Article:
"And some of those stories transcend that — like Wash Day Diaries or Fun Home or Persepolis. So there are lots of these stories. And I think that that connection that disaffected people in America in our society feel gets is a way in comics for them to actually expand on their ideas and their expression. And I think comics is the perfect mode of that because, you know, it's been looked down as like the lesser-than art form. And so when when the lesser-than art form is considered, whether it's movies, whether it's novel writing or anything, right? When there's this lesser known form that people who are disaffected move into that space and then they make it their own, and then people go, 'Oh, wait a minute.'"

On the change of story topics women write and create in comics now:

Chute: "[Gill] mentioned trailblazing female cartoonists like Jackie Ormes, who was publishing comic strips in the Chicago Defender in the 30s and the 40s. But I think what has really changed, I think in the 21st century, is the field is so diverse and so fascinating. And there's more room now for stories about women's own lives. And that I think is a real difference from earlier comics, you know, pioneered by women in the 20th century. You know, so we get works like Marjane Satrapi's Persepolis, we get works like Alison Bechdel’s Fun Home about growing up as a queer child in rural Pennsylvania with a closeted queer father. That work was adapted to be a Broadway musical that won the best Musical Tony Award in 2015. So we see a real path forward for stories about women's own lives to be very mainstream in a way that they weren't in earlier decades.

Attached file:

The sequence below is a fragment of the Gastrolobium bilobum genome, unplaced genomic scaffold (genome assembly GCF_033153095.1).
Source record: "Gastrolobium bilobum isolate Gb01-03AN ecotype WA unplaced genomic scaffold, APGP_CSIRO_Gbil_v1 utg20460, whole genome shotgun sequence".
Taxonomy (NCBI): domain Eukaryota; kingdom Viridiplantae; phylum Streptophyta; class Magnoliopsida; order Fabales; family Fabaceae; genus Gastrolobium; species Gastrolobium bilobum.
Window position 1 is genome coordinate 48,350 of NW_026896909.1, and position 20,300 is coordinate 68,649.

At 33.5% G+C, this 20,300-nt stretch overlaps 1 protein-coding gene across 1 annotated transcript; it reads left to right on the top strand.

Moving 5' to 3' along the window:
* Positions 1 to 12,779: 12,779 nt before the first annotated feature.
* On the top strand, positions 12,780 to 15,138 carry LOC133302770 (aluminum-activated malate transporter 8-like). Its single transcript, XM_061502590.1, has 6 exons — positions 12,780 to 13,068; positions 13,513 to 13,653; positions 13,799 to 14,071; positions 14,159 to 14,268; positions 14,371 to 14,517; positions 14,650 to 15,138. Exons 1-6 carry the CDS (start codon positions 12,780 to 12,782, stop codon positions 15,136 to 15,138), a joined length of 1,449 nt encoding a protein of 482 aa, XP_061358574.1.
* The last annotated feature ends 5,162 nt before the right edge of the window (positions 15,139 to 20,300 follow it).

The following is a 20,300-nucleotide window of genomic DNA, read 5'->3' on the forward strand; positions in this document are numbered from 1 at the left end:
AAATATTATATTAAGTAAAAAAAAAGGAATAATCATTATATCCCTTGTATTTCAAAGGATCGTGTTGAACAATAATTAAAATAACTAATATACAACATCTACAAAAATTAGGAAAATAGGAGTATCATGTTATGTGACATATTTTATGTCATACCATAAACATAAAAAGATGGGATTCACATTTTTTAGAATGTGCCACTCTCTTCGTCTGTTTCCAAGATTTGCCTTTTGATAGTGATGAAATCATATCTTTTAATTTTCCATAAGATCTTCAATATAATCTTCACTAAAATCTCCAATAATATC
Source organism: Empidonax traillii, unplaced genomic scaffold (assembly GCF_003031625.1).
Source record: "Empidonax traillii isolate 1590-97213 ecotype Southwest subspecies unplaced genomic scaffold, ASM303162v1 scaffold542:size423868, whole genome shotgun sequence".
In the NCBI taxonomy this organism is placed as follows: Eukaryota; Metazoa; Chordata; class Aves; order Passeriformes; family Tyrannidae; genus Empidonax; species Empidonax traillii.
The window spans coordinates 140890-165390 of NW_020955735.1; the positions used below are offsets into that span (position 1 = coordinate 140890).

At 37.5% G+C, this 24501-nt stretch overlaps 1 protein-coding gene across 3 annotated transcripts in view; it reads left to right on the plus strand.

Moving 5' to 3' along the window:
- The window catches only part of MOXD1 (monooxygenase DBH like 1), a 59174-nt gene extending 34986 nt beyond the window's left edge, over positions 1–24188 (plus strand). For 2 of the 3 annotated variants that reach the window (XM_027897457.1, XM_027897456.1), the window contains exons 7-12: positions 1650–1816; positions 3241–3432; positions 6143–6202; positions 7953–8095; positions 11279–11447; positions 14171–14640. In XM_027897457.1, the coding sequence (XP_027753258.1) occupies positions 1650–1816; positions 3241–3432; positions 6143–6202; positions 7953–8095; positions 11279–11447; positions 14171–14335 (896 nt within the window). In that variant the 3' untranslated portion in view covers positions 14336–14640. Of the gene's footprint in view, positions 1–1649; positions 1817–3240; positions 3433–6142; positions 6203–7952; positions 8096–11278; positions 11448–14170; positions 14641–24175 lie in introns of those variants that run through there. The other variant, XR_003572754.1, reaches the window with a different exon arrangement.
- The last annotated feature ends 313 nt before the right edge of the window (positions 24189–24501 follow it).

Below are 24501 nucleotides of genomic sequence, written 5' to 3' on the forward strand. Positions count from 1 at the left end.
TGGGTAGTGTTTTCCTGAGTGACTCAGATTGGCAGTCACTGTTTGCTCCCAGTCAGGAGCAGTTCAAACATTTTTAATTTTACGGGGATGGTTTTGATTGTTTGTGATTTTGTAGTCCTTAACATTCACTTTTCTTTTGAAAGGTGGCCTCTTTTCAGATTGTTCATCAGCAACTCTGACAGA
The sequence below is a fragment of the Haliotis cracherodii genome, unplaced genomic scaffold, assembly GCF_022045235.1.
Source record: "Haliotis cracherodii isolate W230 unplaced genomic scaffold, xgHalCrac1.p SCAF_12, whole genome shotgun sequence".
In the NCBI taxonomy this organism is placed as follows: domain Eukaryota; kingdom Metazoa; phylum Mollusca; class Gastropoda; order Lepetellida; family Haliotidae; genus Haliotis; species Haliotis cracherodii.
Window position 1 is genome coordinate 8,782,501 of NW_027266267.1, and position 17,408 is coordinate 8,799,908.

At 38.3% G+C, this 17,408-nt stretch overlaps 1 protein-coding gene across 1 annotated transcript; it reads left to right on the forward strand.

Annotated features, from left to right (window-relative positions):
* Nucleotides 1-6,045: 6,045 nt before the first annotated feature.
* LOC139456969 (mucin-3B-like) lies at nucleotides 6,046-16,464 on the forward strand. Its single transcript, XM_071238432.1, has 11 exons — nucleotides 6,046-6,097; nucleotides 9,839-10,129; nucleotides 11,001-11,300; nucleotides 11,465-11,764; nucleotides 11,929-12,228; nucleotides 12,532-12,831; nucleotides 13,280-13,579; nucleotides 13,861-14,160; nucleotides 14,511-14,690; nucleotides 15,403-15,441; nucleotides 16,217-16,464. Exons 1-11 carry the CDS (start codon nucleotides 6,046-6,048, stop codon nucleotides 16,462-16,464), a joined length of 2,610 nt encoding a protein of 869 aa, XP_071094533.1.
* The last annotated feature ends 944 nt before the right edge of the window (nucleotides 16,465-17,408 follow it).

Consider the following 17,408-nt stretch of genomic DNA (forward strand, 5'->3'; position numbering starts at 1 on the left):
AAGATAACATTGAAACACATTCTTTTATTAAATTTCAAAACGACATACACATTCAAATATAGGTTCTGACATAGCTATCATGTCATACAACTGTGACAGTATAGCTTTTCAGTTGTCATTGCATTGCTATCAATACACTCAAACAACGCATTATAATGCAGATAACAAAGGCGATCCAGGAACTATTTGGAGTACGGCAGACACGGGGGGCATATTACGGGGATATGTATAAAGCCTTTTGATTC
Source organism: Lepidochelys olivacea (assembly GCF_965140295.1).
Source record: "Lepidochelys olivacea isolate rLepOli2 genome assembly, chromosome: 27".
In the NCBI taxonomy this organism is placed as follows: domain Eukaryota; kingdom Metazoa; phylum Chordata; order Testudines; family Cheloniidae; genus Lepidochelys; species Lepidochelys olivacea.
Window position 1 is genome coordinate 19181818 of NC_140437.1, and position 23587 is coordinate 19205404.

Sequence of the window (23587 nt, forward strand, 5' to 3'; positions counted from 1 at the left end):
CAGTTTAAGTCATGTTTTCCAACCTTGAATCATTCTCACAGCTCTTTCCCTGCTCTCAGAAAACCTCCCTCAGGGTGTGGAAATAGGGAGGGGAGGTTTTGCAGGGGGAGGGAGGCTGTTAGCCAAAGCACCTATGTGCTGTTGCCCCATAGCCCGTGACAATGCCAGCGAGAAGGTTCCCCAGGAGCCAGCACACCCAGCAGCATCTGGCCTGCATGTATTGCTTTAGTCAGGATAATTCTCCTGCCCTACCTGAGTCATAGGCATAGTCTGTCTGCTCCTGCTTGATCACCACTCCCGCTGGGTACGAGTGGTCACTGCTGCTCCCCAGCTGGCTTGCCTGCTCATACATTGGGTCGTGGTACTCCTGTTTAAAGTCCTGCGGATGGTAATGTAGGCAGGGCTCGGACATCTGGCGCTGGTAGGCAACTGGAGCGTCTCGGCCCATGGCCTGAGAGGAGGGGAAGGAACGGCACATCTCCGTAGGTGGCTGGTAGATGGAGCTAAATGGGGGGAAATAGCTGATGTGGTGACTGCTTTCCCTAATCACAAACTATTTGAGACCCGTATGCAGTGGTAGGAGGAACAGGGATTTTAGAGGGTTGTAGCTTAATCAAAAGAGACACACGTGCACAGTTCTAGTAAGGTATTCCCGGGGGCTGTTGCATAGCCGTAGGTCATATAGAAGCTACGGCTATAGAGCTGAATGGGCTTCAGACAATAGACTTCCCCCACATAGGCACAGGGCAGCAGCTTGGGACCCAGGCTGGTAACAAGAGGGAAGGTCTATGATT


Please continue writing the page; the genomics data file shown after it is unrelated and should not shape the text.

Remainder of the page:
So I think if someone like the cartoonist Raina Telgemeier — she's one of the bestselling, not just cartoonists, but bestselling authors, period, working in book publishing out there today. Her book, Guts, which did a lot to shine a light on on mental health — which is a memoir about her growing up — had a had a print run, an initial print run of 1 million copies. So it's very interesting to me and very moving to me that there's such an appetite today for stories about the texture of women's own lives."

This segment aired on March 30, 2023.


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Amanda Beland is a producer and director for Radio Boston. She also reports for the WBUR newsroom.


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Tiziana Dearing is the host of Radio Boston.